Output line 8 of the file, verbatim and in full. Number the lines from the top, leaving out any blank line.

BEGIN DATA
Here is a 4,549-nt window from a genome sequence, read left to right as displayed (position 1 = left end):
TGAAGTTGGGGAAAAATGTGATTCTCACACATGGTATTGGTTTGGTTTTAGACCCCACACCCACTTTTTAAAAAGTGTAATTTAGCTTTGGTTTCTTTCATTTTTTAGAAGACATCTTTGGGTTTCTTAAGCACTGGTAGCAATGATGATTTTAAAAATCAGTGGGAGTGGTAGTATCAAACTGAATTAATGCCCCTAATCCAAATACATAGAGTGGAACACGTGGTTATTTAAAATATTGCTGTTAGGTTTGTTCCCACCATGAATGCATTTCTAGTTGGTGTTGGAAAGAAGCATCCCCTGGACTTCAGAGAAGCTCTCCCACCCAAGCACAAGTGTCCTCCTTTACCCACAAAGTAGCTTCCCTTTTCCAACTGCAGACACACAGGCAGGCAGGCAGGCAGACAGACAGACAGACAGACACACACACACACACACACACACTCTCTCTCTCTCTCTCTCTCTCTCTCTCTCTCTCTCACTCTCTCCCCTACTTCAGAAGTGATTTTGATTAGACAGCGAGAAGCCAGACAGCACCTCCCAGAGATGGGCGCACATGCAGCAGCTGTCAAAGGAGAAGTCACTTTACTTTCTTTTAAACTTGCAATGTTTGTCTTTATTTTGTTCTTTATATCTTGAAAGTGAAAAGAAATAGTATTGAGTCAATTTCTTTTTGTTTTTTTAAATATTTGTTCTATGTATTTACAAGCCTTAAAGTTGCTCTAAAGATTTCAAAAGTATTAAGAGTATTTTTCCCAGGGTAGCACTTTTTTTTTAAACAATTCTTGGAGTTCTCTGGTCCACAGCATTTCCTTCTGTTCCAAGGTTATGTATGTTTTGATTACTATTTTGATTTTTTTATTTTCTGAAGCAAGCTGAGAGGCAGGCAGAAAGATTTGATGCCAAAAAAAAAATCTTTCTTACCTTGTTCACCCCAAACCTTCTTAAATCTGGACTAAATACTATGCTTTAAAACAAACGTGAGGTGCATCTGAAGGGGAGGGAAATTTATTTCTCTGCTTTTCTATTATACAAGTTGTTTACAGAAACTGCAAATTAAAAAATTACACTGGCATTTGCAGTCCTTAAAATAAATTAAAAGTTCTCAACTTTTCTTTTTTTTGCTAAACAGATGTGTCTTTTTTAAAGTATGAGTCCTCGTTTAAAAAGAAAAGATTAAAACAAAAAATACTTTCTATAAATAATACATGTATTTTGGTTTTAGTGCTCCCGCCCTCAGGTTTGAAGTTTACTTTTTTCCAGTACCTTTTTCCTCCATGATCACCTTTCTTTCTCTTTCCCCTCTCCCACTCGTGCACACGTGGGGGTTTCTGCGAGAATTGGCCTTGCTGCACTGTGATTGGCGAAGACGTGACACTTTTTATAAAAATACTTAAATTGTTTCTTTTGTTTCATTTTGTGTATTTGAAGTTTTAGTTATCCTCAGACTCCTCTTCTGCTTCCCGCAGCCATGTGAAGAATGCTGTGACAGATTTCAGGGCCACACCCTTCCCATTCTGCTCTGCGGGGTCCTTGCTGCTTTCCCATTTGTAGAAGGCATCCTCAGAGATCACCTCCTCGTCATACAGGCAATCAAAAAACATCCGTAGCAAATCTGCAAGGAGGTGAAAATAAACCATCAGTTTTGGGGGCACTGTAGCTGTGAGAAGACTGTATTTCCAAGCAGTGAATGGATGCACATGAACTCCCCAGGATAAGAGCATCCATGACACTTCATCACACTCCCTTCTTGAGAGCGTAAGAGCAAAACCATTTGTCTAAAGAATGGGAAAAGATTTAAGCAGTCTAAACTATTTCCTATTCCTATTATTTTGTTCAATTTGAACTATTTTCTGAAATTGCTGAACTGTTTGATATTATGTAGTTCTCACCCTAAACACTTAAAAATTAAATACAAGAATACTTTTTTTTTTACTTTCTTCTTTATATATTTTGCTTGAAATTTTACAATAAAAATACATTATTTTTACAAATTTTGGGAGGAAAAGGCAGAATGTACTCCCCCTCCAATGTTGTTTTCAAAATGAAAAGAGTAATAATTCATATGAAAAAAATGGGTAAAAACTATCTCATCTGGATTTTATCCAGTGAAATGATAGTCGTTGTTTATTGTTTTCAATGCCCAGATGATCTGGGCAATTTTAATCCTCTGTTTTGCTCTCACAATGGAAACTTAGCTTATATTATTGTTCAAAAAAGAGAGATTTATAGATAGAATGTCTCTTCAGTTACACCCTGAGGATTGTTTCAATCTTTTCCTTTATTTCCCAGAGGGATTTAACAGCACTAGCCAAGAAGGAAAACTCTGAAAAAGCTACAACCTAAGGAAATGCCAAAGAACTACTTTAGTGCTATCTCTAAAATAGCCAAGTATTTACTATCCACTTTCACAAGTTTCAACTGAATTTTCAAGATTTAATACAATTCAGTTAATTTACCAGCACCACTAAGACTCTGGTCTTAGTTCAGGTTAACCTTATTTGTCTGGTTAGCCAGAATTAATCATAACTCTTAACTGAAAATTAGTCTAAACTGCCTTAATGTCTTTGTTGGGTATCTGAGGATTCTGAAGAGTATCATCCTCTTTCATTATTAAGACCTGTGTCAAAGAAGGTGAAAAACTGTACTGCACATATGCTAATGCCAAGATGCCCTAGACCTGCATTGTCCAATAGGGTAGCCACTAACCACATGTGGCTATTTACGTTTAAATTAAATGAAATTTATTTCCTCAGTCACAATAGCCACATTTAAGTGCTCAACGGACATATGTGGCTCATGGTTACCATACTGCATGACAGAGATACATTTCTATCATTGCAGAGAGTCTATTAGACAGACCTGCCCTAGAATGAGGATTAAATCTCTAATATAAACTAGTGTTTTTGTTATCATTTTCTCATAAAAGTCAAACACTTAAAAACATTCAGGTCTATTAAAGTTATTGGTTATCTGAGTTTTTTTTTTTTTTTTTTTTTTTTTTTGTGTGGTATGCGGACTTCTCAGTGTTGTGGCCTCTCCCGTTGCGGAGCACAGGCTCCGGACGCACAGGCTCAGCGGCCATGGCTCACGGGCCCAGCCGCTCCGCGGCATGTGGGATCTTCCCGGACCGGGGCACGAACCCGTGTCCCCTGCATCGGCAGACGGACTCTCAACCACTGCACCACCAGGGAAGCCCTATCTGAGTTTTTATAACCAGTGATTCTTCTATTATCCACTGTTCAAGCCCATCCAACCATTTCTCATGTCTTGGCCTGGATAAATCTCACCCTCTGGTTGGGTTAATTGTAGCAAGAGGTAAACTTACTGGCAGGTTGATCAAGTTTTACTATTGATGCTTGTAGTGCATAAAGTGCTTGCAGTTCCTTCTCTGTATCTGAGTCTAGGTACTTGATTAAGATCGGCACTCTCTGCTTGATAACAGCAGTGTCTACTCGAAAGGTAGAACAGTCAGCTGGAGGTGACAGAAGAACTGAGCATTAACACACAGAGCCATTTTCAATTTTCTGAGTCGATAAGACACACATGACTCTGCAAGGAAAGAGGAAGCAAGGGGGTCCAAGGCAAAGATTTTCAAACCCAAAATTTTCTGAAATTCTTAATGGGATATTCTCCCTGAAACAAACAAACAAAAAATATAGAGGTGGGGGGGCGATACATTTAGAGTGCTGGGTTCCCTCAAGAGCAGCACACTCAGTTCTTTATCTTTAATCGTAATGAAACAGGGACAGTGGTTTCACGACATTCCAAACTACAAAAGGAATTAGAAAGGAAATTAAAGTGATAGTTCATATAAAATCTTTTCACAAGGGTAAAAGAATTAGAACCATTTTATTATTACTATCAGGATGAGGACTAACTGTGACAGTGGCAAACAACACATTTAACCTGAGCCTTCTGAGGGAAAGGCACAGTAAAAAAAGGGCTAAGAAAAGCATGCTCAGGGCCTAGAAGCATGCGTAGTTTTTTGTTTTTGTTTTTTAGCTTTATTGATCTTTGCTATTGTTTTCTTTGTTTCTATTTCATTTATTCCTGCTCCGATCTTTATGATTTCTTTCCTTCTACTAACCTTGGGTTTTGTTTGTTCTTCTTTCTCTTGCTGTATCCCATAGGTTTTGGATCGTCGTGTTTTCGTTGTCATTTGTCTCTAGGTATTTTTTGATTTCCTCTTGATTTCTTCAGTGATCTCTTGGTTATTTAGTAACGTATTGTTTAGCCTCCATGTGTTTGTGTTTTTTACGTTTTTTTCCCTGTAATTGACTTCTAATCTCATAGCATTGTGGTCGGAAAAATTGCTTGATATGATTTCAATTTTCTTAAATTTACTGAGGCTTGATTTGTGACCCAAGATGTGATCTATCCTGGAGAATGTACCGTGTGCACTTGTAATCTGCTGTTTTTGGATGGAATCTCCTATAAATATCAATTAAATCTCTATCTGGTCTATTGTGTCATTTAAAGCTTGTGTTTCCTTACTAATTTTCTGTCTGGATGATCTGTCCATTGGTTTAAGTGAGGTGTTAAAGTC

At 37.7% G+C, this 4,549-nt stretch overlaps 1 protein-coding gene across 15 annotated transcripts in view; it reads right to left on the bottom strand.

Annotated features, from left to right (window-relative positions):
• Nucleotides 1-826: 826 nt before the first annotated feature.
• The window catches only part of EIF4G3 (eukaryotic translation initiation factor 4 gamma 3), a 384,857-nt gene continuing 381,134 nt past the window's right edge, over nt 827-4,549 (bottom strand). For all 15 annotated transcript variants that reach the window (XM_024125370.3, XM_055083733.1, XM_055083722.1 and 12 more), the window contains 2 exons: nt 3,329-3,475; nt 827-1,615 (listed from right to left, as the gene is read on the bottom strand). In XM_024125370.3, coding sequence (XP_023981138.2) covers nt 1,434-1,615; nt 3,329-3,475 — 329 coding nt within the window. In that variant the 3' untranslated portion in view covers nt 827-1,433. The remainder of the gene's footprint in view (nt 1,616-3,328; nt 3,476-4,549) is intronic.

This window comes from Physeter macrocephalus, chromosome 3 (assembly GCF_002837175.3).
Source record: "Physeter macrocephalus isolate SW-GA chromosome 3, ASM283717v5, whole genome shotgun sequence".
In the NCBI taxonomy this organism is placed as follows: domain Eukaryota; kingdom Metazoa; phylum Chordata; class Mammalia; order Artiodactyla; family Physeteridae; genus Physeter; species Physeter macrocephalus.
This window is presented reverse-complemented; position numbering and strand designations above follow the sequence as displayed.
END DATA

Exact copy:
Source record: "Physeter macrocephalus isolate SW-GA chromosome 3, ASM283717v5, whole genome shotgun sequence".